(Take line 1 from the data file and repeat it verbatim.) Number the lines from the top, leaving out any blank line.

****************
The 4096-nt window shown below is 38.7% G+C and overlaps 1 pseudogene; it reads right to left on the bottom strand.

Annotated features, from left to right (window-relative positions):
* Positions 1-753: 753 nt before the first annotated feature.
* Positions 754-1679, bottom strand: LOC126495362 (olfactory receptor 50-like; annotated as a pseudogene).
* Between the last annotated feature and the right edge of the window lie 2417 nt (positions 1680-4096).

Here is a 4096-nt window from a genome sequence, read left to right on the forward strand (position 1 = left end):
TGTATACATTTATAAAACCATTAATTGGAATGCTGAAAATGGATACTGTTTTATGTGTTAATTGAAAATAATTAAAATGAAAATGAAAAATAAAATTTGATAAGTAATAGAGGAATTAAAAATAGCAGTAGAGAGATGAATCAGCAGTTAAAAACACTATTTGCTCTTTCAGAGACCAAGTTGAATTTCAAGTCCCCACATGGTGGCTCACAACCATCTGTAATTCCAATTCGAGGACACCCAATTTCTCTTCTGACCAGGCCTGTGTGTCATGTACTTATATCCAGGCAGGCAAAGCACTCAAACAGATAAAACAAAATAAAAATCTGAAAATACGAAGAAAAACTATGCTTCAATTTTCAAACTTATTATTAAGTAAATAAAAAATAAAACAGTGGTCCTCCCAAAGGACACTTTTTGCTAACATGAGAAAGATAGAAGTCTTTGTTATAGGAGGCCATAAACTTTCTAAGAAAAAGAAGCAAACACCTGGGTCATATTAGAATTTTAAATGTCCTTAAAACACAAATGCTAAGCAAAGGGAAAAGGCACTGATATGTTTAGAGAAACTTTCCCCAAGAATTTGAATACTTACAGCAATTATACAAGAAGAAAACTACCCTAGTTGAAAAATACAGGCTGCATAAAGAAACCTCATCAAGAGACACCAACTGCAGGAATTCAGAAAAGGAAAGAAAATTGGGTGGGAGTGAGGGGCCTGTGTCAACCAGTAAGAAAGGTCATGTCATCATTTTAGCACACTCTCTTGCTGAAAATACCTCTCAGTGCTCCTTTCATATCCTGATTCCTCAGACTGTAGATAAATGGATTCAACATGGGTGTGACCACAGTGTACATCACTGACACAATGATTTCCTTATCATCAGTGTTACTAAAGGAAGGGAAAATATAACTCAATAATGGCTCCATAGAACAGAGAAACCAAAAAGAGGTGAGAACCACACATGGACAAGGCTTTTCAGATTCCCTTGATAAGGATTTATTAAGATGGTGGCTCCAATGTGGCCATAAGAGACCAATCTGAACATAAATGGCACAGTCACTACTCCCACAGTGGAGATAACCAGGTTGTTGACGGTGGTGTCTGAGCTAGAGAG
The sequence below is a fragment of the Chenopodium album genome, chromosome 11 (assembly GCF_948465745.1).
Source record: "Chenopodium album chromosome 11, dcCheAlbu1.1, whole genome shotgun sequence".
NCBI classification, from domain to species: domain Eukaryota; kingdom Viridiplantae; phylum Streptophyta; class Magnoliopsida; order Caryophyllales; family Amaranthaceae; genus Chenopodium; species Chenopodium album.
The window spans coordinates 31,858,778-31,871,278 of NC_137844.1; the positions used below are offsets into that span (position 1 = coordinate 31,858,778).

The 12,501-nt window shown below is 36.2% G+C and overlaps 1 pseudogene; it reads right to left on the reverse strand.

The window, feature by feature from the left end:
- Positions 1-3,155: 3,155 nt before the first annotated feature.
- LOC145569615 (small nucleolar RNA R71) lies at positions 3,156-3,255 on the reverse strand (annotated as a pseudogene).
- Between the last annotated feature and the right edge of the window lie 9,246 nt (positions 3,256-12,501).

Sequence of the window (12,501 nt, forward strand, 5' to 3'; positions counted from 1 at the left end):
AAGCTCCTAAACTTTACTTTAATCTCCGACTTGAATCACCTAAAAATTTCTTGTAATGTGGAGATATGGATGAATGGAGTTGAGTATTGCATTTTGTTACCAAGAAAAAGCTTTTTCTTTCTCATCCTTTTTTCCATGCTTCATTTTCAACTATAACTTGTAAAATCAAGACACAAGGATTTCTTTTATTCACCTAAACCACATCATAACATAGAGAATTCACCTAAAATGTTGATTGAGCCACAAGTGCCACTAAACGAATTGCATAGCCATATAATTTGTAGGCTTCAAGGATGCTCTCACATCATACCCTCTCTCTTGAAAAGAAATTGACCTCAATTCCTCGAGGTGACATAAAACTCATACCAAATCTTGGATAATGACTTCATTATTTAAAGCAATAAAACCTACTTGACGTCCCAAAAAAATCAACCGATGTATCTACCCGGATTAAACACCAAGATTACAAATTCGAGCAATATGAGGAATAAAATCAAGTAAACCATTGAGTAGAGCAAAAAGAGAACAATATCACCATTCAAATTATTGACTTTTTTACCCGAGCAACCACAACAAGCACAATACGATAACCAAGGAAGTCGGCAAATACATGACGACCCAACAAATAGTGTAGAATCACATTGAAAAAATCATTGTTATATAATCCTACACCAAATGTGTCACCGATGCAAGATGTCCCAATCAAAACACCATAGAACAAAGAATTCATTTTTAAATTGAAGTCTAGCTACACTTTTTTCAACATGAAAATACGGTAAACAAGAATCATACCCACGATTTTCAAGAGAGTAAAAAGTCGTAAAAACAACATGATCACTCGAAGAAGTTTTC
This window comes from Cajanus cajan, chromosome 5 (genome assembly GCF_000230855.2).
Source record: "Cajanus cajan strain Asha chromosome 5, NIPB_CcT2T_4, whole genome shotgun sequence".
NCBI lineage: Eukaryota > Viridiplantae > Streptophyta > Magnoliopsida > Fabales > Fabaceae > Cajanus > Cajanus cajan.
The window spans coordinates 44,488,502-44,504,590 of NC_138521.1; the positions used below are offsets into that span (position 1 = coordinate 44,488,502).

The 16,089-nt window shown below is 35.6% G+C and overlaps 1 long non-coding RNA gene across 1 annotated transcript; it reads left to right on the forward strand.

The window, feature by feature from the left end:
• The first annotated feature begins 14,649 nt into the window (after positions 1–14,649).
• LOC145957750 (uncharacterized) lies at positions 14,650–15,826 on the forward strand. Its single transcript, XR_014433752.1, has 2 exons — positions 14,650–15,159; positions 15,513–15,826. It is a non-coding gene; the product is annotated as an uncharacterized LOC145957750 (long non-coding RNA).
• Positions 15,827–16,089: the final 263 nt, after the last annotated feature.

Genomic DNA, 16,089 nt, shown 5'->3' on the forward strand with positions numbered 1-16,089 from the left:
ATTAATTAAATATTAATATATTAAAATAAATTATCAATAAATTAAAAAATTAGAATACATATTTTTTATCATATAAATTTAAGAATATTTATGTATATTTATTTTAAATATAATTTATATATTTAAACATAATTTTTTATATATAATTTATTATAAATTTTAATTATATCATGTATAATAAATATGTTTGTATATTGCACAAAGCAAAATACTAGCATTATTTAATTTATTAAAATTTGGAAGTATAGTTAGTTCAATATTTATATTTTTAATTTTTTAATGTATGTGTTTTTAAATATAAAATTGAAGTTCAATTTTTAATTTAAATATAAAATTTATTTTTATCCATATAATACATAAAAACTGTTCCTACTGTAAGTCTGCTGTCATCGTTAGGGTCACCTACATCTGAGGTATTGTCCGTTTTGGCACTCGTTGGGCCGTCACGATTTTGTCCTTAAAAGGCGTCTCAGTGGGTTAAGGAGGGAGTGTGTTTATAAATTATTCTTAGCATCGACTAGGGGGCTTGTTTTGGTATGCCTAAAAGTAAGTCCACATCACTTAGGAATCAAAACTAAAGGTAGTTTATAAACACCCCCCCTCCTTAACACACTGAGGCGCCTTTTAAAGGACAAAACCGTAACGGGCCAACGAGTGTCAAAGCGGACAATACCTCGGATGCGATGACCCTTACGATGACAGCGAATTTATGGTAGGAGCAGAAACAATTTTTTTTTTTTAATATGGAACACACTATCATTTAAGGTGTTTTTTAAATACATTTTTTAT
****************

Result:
The 4096-nt window shown below is 38.7% G+C and overlaps 1 pseudogene; it reads right to left on the bottom strand.